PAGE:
A question about the buttons on Android Kotlin


#1

Hi
I generate a random number between 1 and 9
And I have 9 buttons in the Android App wrriten in kotlin
How can I add the generated number to Ui buttons?
That means my buttons start with btn_1 and end with btn_9
how can i connect the generated number btn_randomnumber that is between 1 to 9 and convert it to Button


#2

You must use arrays / lists instead of multiples variables.

When you have a list of buttons, you can access directly to a random button

val randomNumber = Random().nextInt(9);
val randomButton = buttons[randomNumber];

#3

And if you are using a library like Butterknife it is pretty trivial to have butterknife fill in an array of the buttons for you. See the View Lists section at http://jakewharton.github.io/butterknife/


#4

Just curious… is there any big advantage to using Butterknife over Kotlin Android Extensions?

The only way I know to have Butterknife make the array/list for you is to list all of the IDs:

val views: List<Button> by bindViews( 
        R.id.btn_1, 
        R.id.btn_2, 
        R.id.btn_3, 
        R.id.btn_4, 
        R.id.btn_5, 
        R.id.btn_6, 
        R.id.btn_7, 
        R.id.btn_8, 
        R.id.btn_9 )

With Kotlin Android Extensions, you still have to list them, but it’s much more concise:

val views = listOf(btn_1, btn_2, btn_3, btn_4, btn_5, btn_6, btn_7, btn_8, btn_9)

I know there are other things Butterknife can do (like enabling or disabling sets of view at once) but most of those features come out naturally almost as concise in idiomatic Kotlin anyway.

Just wondering if there’s something I’m missing…


#5

Actually that’s a 3rd option, Kotterknife, also by Jake Wharton.

As far as conciseness, a static import of R.id.* would make it more concise.

Any of them would work. I haven’t used the Android extensions, because for a long time I couldn’t get them to work and I had used Butterknife for years. I have actually contributed to Kotterknife.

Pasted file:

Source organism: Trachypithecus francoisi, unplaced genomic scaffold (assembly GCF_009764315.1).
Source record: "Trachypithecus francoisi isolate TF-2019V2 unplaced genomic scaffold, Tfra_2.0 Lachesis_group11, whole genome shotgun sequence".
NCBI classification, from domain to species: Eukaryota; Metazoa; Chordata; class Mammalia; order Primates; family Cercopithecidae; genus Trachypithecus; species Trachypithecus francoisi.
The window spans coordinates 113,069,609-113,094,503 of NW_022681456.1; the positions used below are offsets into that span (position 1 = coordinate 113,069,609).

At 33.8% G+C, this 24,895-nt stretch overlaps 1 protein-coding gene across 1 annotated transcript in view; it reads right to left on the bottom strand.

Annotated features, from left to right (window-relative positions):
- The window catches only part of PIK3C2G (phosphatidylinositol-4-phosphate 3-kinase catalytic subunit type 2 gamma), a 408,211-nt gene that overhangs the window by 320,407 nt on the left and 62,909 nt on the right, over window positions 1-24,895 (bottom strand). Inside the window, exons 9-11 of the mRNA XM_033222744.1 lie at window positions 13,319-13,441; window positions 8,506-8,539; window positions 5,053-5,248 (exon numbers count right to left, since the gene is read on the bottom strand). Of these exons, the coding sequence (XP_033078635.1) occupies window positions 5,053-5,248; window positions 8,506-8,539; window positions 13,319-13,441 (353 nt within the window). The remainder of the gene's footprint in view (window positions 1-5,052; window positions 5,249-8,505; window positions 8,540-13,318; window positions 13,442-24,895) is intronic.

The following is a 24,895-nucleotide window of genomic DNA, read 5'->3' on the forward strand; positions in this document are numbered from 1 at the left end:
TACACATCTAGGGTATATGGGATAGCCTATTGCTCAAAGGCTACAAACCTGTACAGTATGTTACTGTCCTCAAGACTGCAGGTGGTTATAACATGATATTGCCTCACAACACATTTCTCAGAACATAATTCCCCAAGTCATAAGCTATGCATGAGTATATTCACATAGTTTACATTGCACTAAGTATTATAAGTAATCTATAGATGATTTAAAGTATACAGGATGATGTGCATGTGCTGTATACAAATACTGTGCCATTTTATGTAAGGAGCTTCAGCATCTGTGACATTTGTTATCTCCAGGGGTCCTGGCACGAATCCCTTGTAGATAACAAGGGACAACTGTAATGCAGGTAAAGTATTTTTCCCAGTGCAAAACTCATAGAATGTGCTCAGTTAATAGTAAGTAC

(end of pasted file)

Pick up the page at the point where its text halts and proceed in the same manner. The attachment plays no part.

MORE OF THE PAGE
Butterknife may be slightly more complicated in that you have a generated class to invoke to do the binding while Kotterknife and KAE are just hiding the findViewById.


#6

Butterknife is a great library—I used it a lot when doing Java dev. Since switching to Kotlin (which is fairly recent) I’ve found that Kotlin Android Extensions seem to cover all of the major use cases from Butterknife, so I didn’t bother with Butterknife when switching to Kotlin (well, with Kotterknife…)

The problem with a static import of R.id.* is that it brings in everything (even from other activities) which really pollutes the namespace for for a complex app. There could also be problem if different activities use the same ID for views of different types (I’ve seen things like R.id.content being used for a ConstraintLayout in one place and a RelativeLayout in another, in the same app).

With Kotlin Android Extensions, you’re only bringing in the symbols for the particular layout (or layouts) that you need, and they come in with the correct types (correct View subclasses). As someone who really likes type safety, I find the Kotlin Android Extensions appealing in that sense.

What I really wish for is a way to “tag” views in some way in the XML so that all views in a given layout with the same tag come in as a list. I don’t mean the current android:tag approach; I mean something functionally more like css classes. It would be super awesome to be able to have <Button tag='foo bar' ... /> and then be able to just write something like foo.forEach { it.isEnabled = false }. This would open the door to extension functions on List<View> so you could write foo.disableAll() for example. If there were implemented the same was a Kotlin Android Extensions, the list would automatically pick up the correct type based on the tagged views. Ah well, one can dream…


#7

Hi
Thanks for all the friends who answered my question.
I will review and give you the result from this section